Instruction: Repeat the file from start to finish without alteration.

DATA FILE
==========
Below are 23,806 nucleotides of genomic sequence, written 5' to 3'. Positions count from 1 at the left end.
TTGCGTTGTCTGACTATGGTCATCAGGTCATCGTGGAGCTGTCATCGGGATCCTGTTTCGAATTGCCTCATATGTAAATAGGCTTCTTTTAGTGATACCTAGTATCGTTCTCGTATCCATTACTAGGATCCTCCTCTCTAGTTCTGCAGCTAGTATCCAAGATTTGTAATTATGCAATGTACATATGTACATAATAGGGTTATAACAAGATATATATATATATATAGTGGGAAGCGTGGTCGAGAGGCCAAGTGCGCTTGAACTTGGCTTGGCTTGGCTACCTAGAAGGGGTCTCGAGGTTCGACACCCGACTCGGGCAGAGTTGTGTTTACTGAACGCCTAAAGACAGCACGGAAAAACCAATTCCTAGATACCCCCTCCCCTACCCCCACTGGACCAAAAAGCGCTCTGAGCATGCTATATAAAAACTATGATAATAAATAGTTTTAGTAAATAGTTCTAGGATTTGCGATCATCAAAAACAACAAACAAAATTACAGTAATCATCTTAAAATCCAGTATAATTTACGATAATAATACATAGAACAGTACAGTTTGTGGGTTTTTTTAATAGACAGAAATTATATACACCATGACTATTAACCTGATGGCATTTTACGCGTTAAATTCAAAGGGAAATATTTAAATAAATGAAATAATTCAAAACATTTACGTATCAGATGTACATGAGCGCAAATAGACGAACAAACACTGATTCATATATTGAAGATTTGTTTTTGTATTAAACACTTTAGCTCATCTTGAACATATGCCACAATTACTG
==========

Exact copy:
Below are 23,806 nucleotides of genomic sequence, written 5' to 3'. Positions count from 1 at the left end.
TTGCGTTGTCTGACTATGGTCATCAGGTCATCGTGGAGCTGTCATCGGGATCCTGTTTCGAATTGCCTCATATGTAAATAGGCTTCTTTTAGTGATACCTAGTATCGTTCTCGTATCCATTACTAGGATCCTCCTCTCTAGTTCTGCAGCTAGTATCCAAGATTTGTAATTATGCAATGTACATATGTACATAATAGGGTTATAACAAGATATATATATATATATAGTGGGAAGCGTGGTCGAGAGGCCAAGTGCGCTTGAACTTGGCTTGGCTTGGCTACCTAGAAGGGGTCTCGAGGTTCGACACCCGACTCGGGCAGAGTTGTGTTTACTGAACGCCTAAAGACAGCACGGAAAAACCAATTCCTAGATACCCCCTCCCCTACCCCCACTGGACCAAAAAGCGCTCTGAGCATGCTATATAAAAACTATGATAATAAATAGTTTTAGTAAATAGTTCTAGGATTTGCGATCATCAAAAACAACAAACAAAATTACAGTAATCATCTTAAAATCCAGTATAATTTACGATAATAATACATAGAACAGTACAGTTTGTGGGTTTTTTTAATAGACAGAAATTATATACACCATGACTATTAACCTGATGGCATTTTACGCGTTAAATTCAAAGGGAAATATTTAAATAAATGAAATAATTCAAAACATTTACGTATCAGATGTACATGAGCGCAAATAGACGAACAAACACTGATTCATATATTGAAGATTTGTTTTTGTATTAAACACTTTAGCTCATCTTGAACATATGCCACAATTACTG